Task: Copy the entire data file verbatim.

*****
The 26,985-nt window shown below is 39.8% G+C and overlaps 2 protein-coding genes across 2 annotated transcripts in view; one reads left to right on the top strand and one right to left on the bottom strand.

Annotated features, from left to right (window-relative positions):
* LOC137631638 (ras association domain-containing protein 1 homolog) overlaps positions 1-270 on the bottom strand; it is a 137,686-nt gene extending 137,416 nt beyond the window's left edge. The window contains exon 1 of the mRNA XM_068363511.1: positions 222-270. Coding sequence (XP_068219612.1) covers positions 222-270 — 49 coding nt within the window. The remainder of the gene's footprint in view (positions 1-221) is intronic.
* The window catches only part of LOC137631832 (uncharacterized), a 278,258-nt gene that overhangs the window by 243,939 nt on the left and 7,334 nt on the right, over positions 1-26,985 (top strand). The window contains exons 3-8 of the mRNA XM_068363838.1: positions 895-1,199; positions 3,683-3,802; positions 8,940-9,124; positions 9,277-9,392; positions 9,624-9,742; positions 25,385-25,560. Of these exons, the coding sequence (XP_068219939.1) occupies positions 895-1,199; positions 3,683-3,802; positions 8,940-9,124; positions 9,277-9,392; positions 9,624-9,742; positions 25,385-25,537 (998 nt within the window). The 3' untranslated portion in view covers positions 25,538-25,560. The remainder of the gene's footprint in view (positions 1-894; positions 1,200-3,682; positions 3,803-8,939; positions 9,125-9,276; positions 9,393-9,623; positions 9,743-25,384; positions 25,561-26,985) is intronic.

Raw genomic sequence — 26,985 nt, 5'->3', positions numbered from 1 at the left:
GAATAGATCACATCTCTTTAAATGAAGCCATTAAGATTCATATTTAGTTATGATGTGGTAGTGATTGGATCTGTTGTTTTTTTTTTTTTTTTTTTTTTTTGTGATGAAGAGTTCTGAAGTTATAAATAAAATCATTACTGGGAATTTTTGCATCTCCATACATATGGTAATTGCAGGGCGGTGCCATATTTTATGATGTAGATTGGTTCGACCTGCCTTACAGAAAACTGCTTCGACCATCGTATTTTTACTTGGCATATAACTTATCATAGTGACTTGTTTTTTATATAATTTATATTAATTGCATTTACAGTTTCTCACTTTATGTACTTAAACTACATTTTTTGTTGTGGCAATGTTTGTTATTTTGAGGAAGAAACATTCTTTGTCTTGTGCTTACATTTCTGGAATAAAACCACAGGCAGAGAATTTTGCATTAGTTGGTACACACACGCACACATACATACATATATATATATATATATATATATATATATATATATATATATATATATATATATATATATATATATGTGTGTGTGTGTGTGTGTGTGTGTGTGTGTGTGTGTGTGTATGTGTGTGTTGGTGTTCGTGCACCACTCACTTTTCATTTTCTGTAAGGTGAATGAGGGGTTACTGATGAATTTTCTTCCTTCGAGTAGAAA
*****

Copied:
The 26,985-nt window shown below is 39.8% G+C and overlaps 2 protein-coding genes across 2 annotated transcripts in view; one reads left to right on the top strand and one right to left on the bottom strand.

Annotated features, from left to right (window-relative positions):
* LOC137631638 (ras association domain-containing protein 1 homolog) overlaps positions 1-270 on the bottom strand; it is a 137,686-nt gene extending 137,416 nt beyond the window's left edge. The window contains exon 1 of the mRNA XM_068363511.1: positions 222-270. Coding sequence (XP_068219612.1) covers positions 222-270 — 49 coding nt within the window. The remainder of the gene's footprint in view (positions 1-221) is intronic.
* The window catches only part of LOC137631832 (uncharacterized), a 278,258-nt gene that overhangs the window by 243,939 nt on the left and 7,334 nt on the right, over positions 1-26,985 (top strand). The window contains exons 3-8 of the mRNA XM_068363838.1: positions 895-1,199; positions 3,683-3,802; positions 8,940-9,124; positions 9,277-9,392; positions 9,624-9,742; positions 25,385-25,560. Of these exons, the coding sequence (XP_068219939.1) occupies positions 895-1,199; positions 3,683-3,802; positions 8,940-9,124; positions 9,277-9,392; positions 9,624-9,742; positions 25,385-25,537 (998 nt within the window). The 3' untranslated portion in view covers positions 25,538-25,560. The remainder of the gene's footprint in view (positions 1-894; positions 1,200-3,682; positions 3,803-8,939; positions 9,125-9,276; positions 9,393-9,623; positions 9,743-25,384; positions 25,561-26,985) is intronic.

Raw genomic sequence — 26,985 nt, 5'->3', positions numbered from 1 at the left:
GAATAGATCACATCTCTTTAAATGAAGCCATTAAGATTCATATTTAGTTATGATGTGGTAGTGATTGGATCTGTTGTTTTTTTTTTTTTTTTTTTTTTTTGTGATGAAGAGTTCTGAAGTTATAAATAAAATCATTACTGGGAATTTTTGCATCTCCATACATATGGTAATTGCAGGGCGGTGCCATATTTTATGATGTAGATTGGTTCGACCTGCCTTACAGAAAACTGCTTCGACCATCGTATTTTTACTTGGCATATAACTTATCATAGTGACTTGTTTTTTATATAATTTATATTAATTGCATTTACAGTTTCTCACTTTATGTACTTAAACTACATTTTTTGTTGTGGCAATGTTTGTTATTTTGAGGAAGAAACATTCTTTGTCTTGTGCTTACATTTCTGGAATAAAACCACAGGCAGAGAATTTTGCATTAGTTGGTACACACACGCACACATACATACATATATATATATATATATATATATATATATATATATATATATATATATATATATATATATATATATGTGTGTGTGTGTGTGTGTGTGTGTGTGTGTGTGTGTGTGTATGTGTGTGTTGGTGTTCGTGCACCACTCACTTTTCATTTTCTGTAAGGTGAATGAGGGGTTACTGATGAATTTTCTTCCTTCGAGTAGAAA